Barnes was devastated and vowed that the establishment would never get its hands on his art

Visiting the new place is easier but controversial. "I would never go to the new location," says an art-collector friend grimly. She studied for three years in the 1960s at the Barnes – "the only sane place to see art in America", according to Matisse – learning Barnes’s methods of critical thinking and his theories of line, light, colour and space, always through the works themselves, never from reproductions. "Its move was a criminal act," she goes on. Other art-world verdicts: "a betrayal", "an act of vandalism", and "an enormous conspiracy involving money interests".

Albert Barnes, a doctor and chemist who died in a car accident in 1951 aged 78, was a pugnacious man from the wrong side of the Philadelphia tracks, vehemently at odds with the city’s art establishment. He boxed, gambled and made a fortune by developing Argyrol, an antiseptic used in the pre-antibiotic treatment of gonorrhea. A brilliant businessman and champion of workers’ rights, he became a dedicated modern-art collector with an excellent eye and a firm philosophy on what constituted a good painting, making frequent buying trips to Paris where he met Matisse and Picasso. Art is not separate from life, Barnes believed, but is life – radical for his day. Renoir was his obsession, closely followed by Cézanne. De Chirico painted his portrait.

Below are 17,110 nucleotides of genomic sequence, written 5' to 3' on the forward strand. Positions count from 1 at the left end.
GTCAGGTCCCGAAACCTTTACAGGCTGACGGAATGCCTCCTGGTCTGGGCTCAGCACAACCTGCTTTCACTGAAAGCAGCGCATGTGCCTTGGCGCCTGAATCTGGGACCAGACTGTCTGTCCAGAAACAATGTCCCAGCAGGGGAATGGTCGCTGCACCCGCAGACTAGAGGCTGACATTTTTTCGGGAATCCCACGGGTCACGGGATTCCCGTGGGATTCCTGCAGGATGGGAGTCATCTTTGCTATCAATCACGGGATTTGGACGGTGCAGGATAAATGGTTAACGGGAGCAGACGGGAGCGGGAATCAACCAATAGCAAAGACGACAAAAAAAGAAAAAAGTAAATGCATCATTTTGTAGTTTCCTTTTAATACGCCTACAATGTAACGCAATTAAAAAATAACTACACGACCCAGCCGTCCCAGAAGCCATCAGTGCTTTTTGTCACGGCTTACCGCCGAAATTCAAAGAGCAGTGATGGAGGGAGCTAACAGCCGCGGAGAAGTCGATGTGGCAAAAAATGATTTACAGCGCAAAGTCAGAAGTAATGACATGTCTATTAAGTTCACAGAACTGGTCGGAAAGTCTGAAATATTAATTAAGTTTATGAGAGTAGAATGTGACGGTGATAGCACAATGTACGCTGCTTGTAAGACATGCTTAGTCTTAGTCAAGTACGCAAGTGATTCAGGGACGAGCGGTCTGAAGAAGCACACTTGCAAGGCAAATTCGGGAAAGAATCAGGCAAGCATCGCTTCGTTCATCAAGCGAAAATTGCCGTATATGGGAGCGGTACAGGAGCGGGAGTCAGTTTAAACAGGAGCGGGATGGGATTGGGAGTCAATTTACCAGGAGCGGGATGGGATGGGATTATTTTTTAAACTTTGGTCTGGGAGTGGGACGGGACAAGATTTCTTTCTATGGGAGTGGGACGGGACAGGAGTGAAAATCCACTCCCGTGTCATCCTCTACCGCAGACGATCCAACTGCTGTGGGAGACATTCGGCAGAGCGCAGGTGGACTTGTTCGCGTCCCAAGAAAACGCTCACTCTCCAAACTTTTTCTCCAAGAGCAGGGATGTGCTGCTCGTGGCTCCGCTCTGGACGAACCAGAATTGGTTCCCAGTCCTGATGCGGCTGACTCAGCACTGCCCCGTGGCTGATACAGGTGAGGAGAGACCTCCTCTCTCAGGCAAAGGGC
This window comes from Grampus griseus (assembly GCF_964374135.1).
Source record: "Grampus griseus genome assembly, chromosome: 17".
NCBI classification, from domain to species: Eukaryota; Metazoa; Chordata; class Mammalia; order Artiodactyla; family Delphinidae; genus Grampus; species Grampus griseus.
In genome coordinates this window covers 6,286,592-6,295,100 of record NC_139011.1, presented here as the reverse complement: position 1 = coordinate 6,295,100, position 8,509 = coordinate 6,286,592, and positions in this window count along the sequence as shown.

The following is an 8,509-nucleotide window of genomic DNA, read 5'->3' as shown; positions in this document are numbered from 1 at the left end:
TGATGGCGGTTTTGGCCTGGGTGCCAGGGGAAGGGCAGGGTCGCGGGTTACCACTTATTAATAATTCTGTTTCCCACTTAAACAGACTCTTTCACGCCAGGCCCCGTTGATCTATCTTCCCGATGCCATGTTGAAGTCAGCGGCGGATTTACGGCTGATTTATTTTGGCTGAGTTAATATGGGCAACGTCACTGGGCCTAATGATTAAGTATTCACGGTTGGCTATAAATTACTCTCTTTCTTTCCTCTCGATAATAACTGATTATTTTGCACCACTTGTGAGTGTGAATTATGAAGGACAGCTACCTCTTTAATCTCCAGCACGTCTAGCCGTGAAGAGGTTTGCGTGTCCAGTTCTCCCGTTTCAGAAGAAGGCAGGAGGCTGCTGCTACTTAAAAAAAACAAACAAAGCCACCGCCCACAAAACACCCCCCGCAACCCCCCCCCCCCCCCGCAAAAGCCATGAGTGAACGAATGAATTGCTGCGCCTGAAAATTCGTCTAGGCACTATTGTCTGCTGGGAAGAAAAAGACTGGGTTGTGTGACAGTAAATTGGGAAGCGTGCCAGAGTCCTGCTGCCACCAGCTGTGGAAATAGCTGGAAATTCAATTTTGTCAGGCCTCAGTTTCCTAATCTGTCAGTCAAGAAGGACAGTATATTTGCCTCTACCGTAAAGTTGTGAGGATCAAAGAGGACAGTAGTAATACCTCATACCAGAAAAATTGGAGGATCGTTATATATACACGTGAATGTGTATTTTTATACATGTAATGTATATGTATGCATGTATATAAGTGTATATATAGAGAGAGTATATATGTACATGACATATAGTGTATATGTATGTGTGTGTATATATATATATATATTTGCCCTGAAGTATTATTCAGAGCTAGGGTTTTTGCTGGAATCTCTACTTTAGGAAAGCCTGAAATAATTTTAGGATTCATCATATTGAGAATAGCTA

One of his dealers called him "the Medici of the New World". Not everyone agreed: in 1923, when Barnes showed his collection at the Pennsylvania Academy of Fine Arts, it was panned: "debased", "horrible", "crude", "mad", "unclean", "degenerate" were some of the adjectives used in the Philadelphia Enquirer. Barnes was devastated and vowed that the establishment would never get its hands on his art. Oops.